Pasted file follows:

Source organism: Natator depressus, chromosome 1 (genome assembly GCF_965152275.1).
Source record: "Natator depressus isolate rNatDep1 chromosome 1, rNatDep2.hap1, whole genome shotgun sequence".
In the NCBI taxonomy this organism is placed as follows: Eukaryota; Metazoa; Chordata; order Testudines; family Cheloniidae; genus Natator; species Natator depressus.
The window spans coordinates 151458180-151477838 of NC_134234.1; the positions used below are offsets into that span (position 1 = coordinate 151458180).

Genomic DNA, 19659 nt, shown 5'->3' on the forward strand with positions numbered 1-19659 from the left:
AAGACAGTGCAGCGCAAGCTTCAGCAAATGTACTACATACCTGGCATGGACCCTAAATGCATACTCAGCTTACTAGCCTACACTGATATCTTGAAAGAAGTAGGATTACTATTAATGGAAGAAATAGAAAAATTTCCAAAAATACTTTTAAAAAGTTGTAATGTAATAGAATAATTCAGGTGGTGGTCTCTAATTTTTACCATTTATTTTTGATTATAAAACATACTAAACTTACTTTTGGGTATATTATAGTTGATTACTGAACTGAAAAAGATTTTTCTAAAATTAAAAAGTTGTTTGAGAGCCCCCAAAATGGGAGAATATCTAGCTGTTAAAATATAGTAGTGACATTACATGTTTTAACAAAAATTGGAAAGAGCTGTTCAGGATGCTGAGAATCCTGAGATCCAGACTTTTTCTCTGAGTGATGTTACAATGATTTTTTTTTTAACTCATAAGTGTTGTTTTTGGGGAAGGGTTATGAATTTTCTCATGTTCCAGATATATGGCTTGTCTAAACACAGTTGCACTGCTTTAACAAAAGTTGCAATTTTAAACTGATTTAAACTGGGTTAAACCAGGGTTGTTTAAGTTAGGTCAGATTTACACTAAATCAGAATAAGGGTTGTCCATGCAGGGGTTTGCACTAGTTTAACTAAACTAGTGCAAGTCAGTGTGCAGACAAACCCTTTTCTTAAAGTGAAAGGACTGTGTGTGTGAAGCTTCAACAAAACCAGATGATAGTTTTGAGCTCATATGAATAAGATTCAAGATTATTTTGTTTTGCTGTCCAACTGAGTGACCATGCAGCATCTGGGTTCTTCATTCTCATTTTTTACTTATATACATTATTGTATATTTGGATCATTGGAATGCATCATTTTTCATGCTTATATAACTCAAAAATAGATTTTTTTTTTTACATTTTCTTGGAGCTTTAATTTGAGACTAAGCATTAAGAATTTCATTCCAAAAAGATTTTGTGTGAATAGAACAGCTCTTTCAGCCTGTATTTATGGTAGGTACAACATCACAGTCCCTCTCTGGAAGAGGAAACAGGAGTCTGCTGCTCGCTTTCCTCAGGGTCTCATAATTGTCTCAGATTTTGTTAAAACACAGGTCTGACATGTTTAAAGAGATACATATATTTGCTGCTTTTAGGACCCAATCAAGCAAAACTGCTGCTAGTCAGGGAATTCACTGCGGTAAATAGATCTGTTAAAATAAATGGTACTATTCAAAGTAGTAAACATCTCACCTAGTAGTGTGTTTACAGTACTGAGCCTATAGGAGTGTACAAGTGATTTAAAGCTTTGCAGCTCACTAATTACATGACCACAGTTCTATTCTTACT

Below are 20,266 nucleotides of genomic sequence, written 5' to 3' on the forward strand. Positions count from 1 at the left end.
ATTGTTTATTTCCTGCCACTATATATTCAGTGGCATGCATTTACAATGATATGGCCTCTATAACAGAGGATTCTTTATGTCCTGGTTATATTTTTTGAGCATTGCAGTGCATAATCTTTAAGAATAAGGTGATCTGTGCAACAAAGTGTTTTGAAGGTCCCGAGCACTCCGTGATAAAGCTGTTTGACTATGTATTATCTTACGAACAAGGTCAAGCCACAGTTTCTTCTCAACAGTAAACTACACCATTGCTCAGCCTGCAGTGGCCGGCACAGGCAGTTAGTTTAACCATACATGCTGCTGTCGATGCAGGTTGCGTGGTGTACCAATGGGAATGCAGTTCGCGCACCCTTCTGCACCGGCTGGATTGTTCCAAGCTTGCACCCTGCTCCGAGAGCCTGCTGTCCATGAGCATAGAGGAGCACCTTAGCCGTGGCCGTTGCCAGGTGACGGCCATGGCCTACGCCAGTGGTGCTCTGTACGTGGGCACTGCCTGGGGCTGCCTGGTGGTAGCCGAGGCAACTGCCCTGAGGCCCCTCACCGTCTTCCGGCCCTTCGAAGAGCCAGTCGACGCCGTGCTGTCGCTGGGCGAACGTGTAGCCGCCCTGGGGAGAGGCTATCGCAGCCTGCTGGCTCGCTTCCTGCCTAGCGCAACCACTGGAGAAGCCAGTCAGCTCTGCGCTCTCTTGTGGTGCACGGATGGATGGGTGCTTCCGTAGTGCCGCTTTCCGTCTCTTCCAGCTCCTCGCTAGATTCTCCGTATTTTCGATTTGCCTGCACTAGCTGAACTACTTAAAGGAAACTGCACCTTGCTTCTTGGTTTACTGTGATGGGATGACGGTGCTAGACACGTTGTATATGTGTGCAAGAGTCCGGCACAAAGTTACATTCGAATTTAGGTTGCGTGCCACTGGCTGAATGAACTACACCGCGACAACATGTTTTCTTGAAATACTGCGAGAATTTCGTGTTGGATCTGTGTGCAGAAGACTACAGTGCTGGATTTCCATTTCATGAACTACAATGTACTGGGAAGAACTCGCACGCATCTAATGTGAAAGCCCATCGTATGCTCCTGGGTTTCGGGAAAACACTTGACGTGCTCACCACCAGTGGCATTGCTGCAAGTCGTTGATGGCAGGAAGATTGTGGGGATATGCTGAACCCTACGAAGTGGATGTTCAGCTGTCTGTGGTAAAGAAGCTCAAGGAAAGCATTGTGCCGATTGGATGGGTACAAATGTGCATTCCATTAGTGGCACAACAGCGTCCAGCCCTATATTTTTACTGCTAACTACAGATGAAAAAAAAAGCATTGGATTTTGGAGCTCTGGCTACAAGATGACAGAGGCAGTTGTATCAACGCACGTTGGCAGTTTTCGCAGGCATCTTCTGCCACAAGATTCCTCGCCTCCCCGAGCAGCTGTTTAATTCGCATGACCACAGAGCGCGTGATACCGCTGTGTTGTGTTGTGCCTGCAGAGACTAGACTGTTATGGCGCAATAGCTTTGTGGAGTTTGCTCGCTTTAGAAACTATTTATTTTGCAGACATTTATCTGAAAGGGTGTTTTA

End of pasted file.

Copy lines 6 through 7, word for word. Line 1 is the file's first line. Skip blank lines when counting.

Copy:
AAGACAGTGCAGCGCAAGCTTCAGCAAATGTACTACATACCTGGCATGGACCCTAAATGCATACTCAGCTTACTAGCCTACACTGATATCTTGAAAGAAGTAGGATTACTATTAATGGAAGAAATAGAAAAATTTCCAAAAATACTTTTAAAAAGTTGTAATGTAATAGAATAATTCAGGTGGTGGTCTCTAATTTTTACCATTTATTTTTGATTATAAAACATACTAAACTTACTTTTGGGTATATTATAGTTGATTACTGAACTGAAAAAGATTTTTCTAAAATTAAAAAGTTGTTTGAGAGCCCCCAAAATGGGAGAATATCTAGCTGTTAAAATATAGTAGTGACATTACATGTTTTAACAAAAATTGGAAAGAGCTGTTCAGGATGCTGAGAATCCTGAGATCCAGACTTTTTCTCTGAGTGATGTTACAATGATTTTTTTTTTAACTCATAAGTGTTGTTTTTGGGGAAGGGTTATGAATTTTCTCATGTTCCAGATATATGGCTTGTCTAAACACAGTTGCACTGCTTTAACAAAAGTTGCAATTTTAAACTGATTTAAACTGGGTTAAACCAGGGTTGTTTAAGTTAGGTCAGATTTACACTAAATCAGAATAAGGGTTGTCCATGCAGGGGTTTGCACTAGTTTAACTAAACTAGTGCAAGTCAGTGTGCAGACAAACCCTTTTCTTAAAGTGAAAGGACTGTGTGTGTGAAGCTTCAACAAAACCAGATGATAGTTTTGAGCTCATATGAATAAGATTCAAGATTATTTTGTTTTGCTGTCCAACTGAGTGACCATGCAGCATCTGGGTTCTTCATTCTCATTTTTTACTTATATACATTATTGTATATTTGGATCATTGGAATGCATCATTTTTCATGCTTATATAACTCAAAAATAGATTTTTTTTTTTACATTTTCTTGGAGCTTTAATTTGAGACTAAGCATTAAGAATTTCATTCCAAAAAGATTTTGTGTGAATAGAACAGCTCTTTCAGCCTGTATTTATGGTAGGTACAACATCACAGTCCCTCTCTGGAAGAGGAAACAGGAGTCTGCTGCTCGCTTTCCTCAGGGTCTCATAATTGTCTCAGATTTTGTTAAAACACAGGTCTGACATGTTTAAAGAGATACATATATTTGCTGCTTTTAGGACCCAATCAAGCAAAACTGCTGCTAGTCAGGGAATTCACTGCGGTAAATAGATCTGTTAAAATAAATGGTACTATTCAAAGTAGTAAACATCTCACCTAGTAGTGTGTTTACAGTACTGAGCCTATAGGAGTGTACAAGTGATTTAAAGCTTTGCAGCTCACTAATTACATGACCACAGTTCTATTCTTACT

Below are 20,266 nucleotides of genomic sequence, written 5' to 3' on the forward strand. Positions count from 1 at the left end.